Pride (it makes me look smart / good – MicroConf ticket)
Fear (bad things will happen, if I don’t buy – insurance)
Envy (Rolex anyone?)
Shame (Flowers for your wife – I guess)
First impression takes .2 seconds on page
Impression is virtually set in stone after 2.6 seconds
First Impressions last forever
First impressions will dominate regardless of how often it is contradicted by new experiences
Stop Selling Software
People don’t buy Software – they buy Solutions to Problems
Benefit: Music/Phone Calls
Valued End State: Self-Esteem
Benefit: Music/Phone Calls
Valued End State: Peace of Mind (she’ll be able to call Billy at any time)
you need to talk to the following two people:
just purchased your product
just stopped using your product
“Products find a certain market only when they help their customers get done the jobs that they have already been trying to do.” – Clayton Christensen
Job of the Milkshake: Make the long commute easier
People don’t Buy Software
They buy ways to overcome pain
They are outsourcing processes
They choose to allow other people to build things they need
They don’t prescribe to the “Not invented here” syndrome
Iterating on Your Sales Pitch
Make the pitch all about what is important to them
Don’t be afraid to invoke fear or shame (“Would you like to help kids with cancer?”)
Be a sexist: Invoke the shame in the women (it works better than with men)
Do A/B testing
Ask if they have a Budget and how big it is
Ask for Authority (Who makes the decision? Ask to speak to that person!)
Ask for Need (Why would you like to do that?)
Ask for Timeline (How long will the purchase process take? Is there a deadline?)
Use Market Data (Example: After 6 months there are 10 pounds of human hair in your carpet)
Lead them to Yes
“Magic” Enterprise Pricing (2 Dollars below the assigned budget)
URL, Image or CSS Cache in Microsoft Internet Explorer is always a hack. Having the Right Keyboard short-cut helps you significantly.
Not only that you save time, but also the Cache is deleted instantly.
The Golden Keys are:
Doing the same thing in Firefox is also key, from time to time:
Uploading one or many files is pretty straight forward and easy to do:
Create a new Article
Click on the “Add Media” Button
Drag several Files, up to 20 is recommended, into the uploading window
Wait until the Upload is completed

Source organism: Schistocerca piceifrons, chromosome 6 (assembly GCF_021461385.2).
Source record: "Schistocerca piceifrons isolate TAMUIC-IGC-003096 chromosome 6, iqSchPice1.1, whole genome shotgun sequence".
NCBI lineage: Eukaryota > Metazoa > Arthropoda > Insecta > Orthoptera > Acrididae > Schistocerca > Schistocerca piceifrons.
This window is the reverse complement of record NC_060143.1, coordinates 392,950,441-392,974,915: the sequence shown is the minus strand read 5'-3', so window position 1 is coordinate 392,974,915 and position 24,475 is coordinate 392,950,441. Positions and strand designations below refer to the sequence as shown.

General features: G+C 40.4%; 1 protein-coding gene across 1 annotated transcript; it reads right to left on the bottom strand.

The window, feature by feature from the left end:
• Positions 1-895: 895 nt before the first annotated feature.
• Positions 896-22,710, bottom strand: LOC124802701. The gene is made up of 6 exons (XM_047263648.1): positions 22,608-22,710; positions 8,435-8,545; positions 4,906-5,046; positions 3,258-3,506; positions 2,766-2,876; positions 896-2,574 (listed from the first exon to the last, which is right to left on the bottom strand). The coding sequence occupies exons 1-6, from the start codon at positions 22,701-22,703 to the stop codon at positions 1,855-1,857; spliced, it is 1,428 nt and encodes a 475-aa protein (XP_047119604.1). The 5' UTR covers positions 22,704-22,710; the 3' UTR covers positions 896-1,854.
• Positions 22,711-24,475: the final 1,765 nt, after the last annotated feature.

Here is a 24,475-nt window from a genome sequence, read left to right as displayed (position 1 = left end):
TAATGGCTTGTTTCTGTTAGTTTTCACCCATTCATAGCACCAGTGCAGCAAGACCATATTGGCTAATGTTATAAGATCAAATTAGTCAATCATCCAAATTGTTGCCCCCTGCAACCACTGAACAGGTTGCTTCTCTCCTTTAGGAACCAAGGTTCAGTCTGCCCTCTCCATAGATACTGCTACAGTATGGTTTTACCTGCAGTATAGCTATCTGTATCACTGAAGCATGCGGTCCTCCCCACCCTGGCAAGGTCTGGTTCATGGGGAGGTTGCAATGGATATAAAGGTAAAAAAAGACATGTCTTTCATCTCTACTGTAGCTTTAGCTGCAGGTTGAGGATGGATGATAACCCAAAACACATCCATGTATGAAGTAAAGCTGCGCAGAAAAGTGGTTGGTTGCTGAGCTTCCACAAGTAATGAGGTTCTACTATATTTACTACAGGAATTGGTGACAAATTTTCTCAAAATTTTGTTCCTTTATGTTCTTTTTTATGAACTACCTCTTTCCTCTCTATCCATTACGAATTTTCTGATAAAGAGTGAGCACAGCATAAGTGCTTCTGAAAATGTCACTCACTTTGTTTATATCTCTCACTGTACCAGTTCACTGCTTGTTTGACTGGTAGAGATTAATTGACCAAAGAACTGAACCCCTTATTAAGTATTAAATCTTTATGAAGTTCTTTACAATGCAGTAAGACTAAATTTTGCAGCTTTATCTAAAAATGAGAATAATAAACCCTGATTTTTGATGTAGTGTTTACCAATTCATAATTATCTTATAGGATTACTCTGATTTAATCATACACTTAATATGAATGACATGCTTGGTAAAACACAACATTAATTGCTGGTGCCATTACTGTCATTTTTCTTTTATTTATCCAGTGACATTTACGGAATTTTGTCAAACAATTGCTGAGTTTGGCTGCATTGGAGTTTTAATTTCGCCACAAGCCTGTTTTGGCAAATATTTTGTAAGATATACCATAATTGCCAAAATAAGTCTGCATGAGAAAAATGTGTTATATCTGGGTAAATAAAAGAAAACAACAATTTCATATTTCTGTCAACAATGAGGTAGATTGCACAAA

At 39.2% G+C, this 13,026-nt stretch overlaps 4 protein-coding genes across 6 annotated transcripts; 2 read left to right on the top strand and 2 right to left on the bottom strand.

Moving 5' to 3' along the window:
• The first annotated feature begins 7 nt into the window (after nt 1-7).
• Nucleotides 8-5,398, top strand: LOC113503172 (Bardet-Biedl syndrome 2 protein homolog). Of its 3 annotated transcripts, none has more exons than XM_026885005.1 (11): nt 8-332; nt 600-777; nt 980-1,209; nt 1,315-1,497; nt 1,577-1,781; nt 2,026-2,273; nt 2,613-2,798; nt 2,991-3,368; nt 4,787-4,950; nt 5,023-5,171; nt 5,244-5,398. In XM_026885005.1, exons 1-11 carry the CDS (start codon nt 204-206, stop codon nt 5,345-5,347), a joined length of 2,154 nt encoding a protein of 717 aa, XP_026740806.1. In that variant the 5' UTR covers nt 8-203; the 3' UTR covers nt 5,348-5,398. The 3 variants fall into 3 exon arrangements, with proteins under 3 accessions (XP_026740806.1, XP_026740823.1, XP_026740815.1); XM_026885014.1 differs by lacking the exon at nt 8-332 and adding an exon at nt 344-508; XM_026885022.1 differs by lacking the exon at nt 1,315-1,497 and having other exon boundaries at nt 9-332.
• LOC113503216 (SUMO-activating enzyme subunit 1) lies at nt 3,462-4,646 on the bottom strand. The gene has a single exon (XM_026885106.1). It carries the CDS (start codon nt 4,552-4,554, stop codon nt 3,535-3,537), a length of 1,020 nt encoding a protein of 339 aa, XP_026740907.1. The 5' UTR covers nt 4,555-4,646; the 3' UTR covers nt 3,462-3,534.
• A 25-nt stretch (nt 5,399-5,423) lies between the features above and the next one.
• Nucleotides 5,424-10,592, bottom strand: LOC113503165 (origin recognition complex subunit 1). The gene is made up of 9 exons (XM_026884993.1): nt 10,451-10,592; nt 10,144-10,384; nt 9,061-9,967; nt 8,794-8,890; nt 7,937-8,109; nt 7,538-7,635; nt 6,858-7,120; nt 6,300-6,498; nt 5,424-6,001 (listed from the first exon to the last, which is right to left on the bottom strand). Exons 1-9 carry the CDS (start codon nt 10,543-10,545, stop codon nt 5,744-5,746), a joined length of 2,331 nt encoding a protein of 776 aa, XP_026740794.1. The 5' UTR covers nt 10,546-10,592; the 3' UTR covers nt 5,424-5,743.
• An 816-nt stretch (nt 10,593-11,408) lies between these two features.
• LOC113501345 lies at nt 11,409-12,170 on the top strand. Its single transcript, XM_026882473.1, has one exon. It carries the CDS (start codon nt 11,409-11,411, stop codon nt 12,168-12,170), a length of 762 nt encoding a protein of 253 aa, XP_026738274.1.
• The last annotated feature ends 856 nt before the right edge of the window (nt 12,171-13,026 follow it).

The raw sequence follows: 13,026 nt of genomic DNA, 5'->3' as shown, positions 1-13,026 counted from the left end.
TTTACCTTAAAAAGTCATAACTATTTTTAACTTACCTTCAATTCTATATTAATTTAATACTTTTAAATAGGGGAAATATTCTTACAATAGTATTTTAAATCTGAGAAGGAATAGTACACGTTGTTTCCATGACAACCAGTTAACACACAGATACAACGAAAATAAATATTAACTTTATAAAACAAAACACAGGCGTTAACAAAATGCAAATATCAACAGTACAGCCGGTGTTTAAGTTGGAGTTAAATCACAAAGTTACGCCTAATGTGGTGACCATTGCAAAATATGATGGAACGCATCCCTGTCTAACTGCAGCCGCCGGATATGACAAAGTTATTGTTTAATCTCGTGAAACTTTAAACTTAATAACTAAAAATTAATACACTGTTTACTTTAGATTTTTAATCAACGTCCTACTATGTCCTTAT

Insert the Files into the WordPress-Post
Is it possible to alter these Images in size later? Yes you can resize them, but it does not re-calculate the image again. This means that the image might look fuzzy and not smooth at all. Therefor, reinserting or even reuploading is suggested.
Today is the “Task App” by Thomas Castel downloadable for free.
The App is fast, intuitive and designed very nicely. Christian Ruepp suggested me to use this app, and i could not resist but doing that.
Even better is that Thomas Castel is giving it away for free today.
Get it here for Free today: Task App on Itunes for iPhone, iPad and iPod
When I was heading up Marketing at RunKeeper, I took my first stab at PR by playing the volume game. I hammered out one canned pitch email after another. The result? A pathetic 7% response rate on a good week. So I tested a new game. First, I actually read reporters’ articles before I reached out. I went for real connections and quality over quantity. Then I worked hard to make my press releases easy for them to read. I cut out the jargon. (Sometimes longer is better, but always be efficient with your words. Trust me, no one likes the sound of your voice as much as you do. Nix.) I also polished the style. I used section headers, bullets and selective underlining or italics to tell the story.
My newly crafted notes sung with a genuine interest in the reporters’ work, immediately driving the response rate up to 37%. Which reminds me of a story: I was on Quora when it was cool to be on Quora, back when it was still just a bunch of self-important bleeding-edge hipsters. And you know what? Ramit Sethi liked my answers so much, he picked up the phone to see if I wanted to geek out over marketing analytics together. It’s pretty simple—choose your words wisely, and people will like you (or at least, listen to you).
The Takeaway: Keep it real. Get to the point. Highlight the good stuff.
Sarah Hodges is the Co-Founder of Intelligent.ly, a learning campus that connects experts with professionals who want to hone their skills. While previously at RunKeeper, she drove coverage in The New York Times, Tech Crunch, Gigaom and Mashable.